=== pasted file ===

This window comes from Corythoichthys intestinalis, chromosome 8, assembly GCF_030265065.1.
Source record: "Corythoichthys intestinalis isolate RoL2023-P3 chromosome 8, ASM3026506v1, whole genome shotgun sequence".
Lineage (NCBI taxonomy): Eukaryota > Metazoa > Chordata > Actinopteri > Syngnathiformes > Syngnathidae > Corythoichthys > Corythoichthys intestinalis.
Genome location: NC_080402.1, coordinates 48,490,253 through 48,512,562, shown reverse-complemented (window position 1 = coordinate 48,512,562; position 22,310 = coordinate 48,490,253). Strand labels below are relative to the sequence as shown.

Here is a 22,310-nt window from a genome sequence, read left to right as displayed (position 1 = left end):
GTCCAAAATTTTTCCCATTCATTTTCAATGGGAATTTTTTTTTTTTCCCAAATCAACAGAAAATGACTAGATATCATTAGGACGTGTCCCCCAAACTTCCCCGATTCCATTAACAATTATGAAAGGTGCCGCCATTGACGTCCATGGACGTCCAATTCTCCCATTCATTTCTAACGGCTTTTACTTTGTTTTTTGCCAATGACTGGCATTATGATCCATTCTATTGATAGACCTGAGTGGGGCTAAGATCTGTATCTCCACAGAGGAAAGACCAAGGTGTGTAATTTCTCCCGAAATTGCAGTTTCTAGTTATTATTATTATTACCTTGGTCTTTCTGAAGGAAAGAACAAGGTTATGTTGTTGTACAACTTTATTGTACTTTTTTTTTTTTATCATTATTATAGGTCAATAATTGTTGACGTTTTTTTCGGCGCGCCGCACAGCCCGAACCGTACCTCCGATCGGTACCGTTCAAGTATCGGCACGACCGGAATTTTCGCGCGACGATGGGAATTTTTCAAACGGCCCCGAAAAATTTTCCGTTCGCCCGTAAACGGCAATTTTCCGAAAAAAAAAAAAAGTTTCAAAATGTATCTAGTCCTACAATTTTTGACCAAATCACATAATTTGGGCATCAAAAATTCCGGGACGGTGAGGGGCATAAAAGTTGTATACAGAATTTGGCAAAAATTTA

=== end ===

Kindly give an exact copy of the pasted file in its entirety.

This window comes from Corythoichthys intestinalis, chromosome 8, assembly GCF_030265065.1.
Source record: "Corythoichthys intestinalis isolate RoL2023-P3 chromosome 8, ASM3026506v1, whole genome shotgun sequence".
Lineage (NCBI taxonomy): Eukaryota > Metazoa > Chordata > Actinopteri > Syngnathiformes > Syngnathidae > Corythoichthys > Corythoichthys intestinalis.
Genome location: NC_080402.1, coordinates 48,490,253 through 48,512,562, shown reverse-complemented (window position 1 = coordinate 48,512,562; position 22,310 = coordinate 48,490,253). Strand labels below are relative to the sequence as shown.

Here is a 22,310-nt window from a genome sequence, read left to right as displayed (position 1 = left end):
GTCCAAAATTTTTCCCATTCATTTTCAATGGGAATTTTTTTTTTTTCCCAAATCAACAGAAAATGACTAGATATCATTAGGACGTGTCCCCCAAACTTCCCCGATTCCATTAACAATTATGAAAGGTGCCGCCATTGACGTCCATGGACGTCCAATTCTCCCATTCATTTCTAACGGCTTTTACTTTGTTTTTTGCCAATGACTGGCATTATGATCCATTCTATTGATAGACCTGAGTGGGGCTAAGATCTGTATCTCCACAGAGGAAAGACCAAGGTGTGTAATTTCTCCCGAAATTGCAGTTTCTAGTTATTATTATTATTACCTTGGTCTTTCTGAAGGAAAGAACAAGGTTATGTTGTTGTACAACTTTATTGTACTTTTTTTTTTTTATCATTATTATAGGTCAATAATTGTTGACGTTTTTTTCGGCGCGCCGCACAGCCCGAACCGTACCTCCGATCGGTACCGTTCAAGTATCGGCACGACCGGAATTTTCGCGCGACGATGGGAATTTTTCAAACGGCCCCGAAAAATTTTCCGTTCGCCCGTAAACGGCAATTTTCCGAAAAAAAAAAAAAGTTTCAAAATGTATCTAGTCCTACAATTTTTGACCAAATCACATAATTTGGGCATCAAAAATTCCGGGACGGTGAGGGGCATAAAAGTTGTATACAGAATTTGGCAAAAATTTA